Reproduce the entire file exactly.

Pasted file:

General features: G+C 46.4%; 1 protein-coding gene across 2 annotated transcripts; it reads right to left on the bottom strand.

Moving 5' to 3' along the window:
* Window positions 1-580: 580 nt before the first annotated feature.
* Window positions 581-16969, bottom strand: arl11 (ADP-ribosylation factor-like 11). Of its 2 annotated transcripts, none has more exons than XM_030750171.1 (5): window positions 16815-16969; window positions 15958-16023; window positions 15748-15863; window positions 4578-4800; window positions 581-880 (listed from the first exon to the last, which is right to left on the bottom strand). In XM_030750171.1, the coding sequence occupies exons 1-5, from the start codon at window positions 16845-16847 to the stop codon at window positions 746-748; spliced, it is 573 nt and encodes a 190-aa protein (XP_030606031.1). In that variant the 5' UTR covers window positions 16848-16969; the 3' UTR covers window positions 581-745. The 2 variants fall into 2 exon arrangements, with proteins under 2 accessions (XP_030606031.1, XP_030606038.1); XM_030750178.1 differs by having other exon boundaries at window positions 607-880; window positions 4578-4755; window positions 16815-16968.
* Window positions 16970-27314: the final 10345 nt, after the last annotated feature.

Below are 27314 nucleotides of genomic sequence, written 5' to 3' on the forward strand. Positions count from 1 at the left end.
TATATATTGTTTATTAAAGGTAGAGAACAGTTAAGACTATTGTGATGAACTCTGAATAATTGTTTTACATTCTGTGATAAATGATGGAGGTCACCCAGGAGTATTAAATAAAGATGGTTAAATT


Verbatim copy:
General features: G+C 46.4%; 1 protein-coding gene across 2 annotated transcripts; it reads right to left on the bottom strand.

Moving 5' to 3' along the window:
* Window positions 1-580: 580 nt before the first annotated feature.
* Window positions 581-16969, bottom strand: arl11 (ADP-ribosylation factor-like 11). Of its 2 annotated transcripts, none has more exons than XM_030750171.1 (5): window positions 16815-16969; window positions 15958-16023; window positions 15748-15863; window positions 4578-4800; window positions 581-880 (listed from the first exon to the last, which is right to left on the bottom strand). In XM_030750171.1, the coding sequence occupies exons 1-5, from the start codon at window positions 16845-16847 to the stop codon at window positions 746-748; spliced, it is 573 nt and encodes a 190-aa protein (XP_030606031.1). In that variant the 5' UTR covers window positions 16848-16969; the 3' UTR covers window positions 581-745. The 2 variants fall into 2 exon arrangements, with proteins under 2 accessions (XP_030606031.1, XP_030606038.1); XM_030750178.1 differs by having other exon boundaries at window positions 607-880; window positions 4578-4755; window positions 16815-16968.
* Window positions 16970-27314: the final 10345 nt, after the last annotated feature.

Below are 27314 nucleotides of genomic sequence, written 5' to 3' on the forward strand. Positions count from 1 at the left end.
TATATATTGTTTATTAAAGGTAGAGAACAGTTAAGACTATTGTGATGAACTCTGAATAATTGTTTTACATTCTGTGATAAATGATGGAGGTCACCCAGGAGTATTAAATAAAGATGGTTAAATT